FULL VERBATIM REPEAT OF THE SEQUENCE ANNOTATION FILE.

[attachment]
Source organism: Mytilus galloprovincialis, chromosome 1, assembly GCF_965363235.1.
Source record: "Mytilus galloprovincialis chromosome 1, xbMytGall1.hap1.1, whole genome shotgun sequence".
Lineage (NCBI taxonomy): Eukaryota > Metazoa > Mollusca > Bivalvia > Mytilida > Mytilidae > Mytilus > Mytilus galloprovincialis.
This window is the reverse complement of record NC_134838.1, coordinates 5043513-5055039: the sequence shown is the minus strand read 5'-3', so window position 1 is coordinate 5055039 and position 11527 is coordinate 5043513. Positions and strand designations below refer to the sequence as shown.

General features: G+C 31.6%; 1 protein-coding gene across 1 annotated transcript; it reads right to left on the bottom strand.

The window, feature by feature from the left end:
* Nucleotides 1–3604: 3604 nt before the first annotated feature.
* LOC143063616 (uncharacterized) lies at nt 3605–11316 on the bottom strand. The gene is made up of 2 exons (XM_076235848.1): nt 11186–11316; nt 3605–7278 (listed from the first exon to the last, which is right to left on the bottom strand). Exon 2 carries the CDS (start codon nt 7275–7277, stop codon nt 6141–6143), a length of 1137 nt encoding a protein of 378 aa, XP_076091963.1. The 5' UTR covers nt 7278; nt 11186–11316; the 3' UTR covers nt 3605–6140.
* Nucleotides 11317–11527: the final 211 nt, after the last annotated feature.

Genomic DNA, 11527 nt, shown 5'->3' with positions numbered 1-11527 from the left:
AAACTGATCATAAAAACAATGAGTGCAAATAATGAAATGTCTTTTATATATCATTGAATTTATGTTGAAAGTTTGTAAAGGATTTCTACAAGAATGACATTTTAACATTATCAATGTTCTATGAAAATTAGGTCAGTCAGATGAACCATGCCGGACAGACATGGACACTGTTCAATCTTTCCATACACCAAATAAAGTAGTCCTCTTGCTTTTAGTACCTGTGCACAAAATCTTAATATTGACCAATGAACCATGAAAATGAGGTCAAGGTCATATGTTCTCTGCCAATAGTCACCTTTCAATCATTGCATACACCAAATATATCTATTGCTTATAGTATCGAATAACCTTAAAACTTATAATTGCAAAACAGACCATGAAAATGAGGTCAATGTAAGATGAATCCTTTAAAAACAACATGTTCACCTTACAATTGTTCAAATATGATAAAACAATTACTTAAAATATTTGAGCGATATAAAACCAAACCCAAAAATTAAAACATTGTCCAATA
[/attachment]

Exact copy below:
Source organism: Mytilus galloprovincialis, chromosome 1, assembly GCF_965363235.1.
Source record: "Mytilus galloprovincialis chromosome 1, xbMytGall1.hap1.1, whole genome shotgun sequence".
Lineage (NCBI taxonomy): Eukaryota > Metazoa > Mollusca > Bivalvia > Mytilida > Mytilidae > Mytilus > Mytilus galloprovincialis.
This window is the reverse complement of record NC_134838.1, coordinates 5043513-5055039: the sequence shown is the minus strand read 5'-3', so window position 1 is coordinate 5055039 and position 11527 is coordinate 5043513. Positions and strand designations below refer to the sequence as shown.

General features: G+C 31.6%; 1 protein-coding gene across 1 annotated transcript; it reads right to left on the bottom strand.

The window, feature by feature from the left end:
* Nucleotides 1–3604: 3604 nt before the first annotated feature.
* LOC143063616 (uncharacterized) lies at nt 3605–11316 on the bottom strand. The gene is made up of 2 exons (XM_076235848.1): nt 11186–11316; nt 3605–7278 (listed from the first exon to the last, which is right to left on the bottom strand). Exon 2 carries the CDS (start codon nt 7275–7277, stop codon nt 6141–6143), a length of 1137 nt encoding a protein of 378 aa, XP_076091963.1. The 5' UTR covers nt 7278; nt 11186–11316; the 3' UTR covers nt 3605–6140.
* Nucleotides 11317–11527: the final 211 nt, after the last annotated feature.

Genomic DNA, 11527 nt, shown 5'->3' with positions numbered 1-11527 from the left:
AAACTGATCATAAAAACAATGAGTGCAAATAATGAAATGTCTTTTATATATCATTGAATTTATGTTGAAAGTTTGTAAAGGATTTCTACAAGAATGACATTTTAACATTATCAATGTTCTATGAAAATTAGGTCAGTCAGATGAACCATGCCGGACAGACATGGACACTGTTCAATCTTTCCATACACCAAATAAAGTAGTCCTCTTGCTTTTAGTACCTGTGCACAAAATCTTAATATTGACCAATGAACCATGAAAATGAGGTCAAGGTCATATGTTCTCTGCCAATAGTCACCTTTCAATCATTGCATACACCAAATATATCTATTGCTTATAGTATCGAATAACCTTAAAACTTATAATTGCAAAACAGACCATGAAAATGAGGTCAATGTAAGATGAATCCTTTAAAAACAACATGTTCACCTTACAATTGTTCAAATATGATAAAACAATTACTTAAAATATTTGAGCGATATAAAACCAAACCCAAAAATTAAAACATTGTCCAATA